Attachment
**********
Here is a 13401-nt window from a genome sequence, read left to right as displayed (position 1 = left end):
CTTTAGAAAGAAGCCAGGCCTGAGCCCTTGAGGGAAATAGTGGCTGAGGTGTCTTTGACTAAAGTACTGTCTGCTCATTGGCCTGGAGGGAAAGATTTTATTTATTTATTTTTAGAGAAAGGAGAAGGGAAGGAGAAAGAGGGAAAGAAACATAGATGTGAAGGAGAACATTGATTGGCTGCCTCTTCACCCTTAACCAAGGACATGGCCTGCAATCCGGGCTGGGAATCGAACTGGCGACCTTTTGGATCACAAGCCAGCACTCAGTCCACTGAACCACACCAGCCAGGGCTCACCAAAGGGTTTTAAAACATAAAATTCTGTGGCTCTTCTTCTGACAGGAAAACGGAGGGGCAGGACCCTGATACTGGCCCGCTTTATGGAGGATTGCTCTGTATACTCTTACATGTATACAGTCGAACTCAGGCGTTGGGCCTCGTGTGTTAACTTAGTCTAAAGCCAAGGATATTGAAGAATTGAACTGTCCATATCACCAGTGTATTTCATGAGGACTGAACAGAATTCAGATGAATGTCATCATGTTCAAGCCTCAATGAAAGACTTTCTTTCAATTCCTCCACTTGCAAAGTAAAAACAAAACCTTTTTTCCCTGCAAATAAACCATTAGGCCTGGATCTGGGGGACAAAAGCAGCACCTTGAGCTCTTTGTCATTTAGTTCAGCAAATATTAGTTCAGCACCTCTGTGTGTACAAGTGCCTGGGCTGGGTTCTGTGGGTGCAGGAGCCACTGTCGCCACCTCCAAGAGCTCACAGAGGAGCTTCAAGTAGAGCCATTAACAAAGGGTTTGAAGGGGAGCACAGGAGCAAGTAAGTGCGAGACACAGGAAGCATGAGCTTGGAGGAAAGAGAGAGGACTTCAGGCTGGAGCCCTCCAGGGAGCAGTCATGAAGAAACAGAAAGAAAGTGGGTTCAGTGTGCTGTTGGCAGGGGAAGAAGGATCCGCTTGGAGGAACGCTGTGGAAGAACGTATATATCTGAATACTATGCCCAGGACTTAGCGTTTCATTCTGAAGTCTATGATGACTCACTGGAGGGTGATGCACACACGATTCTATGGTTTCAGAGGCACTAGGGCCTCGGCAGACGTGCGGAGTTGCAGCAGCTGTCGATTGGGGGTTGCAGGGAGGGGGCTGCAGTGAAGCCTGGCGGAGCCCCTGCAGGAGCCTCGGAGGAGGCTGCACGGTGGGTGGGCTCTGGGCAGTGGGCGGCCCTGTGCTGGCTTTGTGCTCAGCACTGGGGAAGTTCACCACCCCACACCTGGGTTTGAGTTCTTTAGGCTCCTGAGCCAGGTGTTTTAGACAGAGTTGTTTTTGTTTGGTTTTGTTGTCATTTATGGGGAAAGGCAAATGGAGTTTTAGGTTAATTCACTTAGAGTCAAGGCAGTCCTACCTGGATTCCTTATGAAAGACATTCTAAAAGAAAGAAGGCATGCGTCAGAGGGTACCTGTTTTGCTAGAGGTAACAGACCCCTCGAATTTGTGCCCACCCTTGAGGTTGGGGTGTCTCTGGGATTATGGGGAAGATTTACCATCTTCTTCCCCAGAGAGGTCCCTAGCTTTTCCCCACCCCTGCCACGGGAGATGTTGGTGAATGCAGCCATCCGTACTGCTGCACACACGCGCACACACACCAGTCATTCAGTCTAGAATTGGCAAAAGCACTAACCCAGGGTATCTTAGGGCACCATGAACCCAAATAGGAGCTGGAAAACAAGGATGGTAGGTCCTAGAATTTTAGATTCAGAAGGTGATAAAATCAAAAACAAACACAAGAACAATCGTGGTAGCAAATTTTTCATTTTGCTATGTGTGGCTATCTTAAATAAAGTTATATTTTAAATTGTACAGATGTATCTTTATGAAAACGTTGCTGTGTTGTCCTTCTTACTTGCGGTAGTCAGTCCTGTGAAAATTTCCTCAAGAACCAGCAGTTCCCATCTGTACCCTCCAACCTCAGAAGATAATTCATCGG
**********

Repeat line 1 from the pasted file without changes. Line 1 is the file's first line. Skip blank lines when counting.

Here is a 13401-nt window from a genome sequence, read left to right as displayed (position 1 = left end):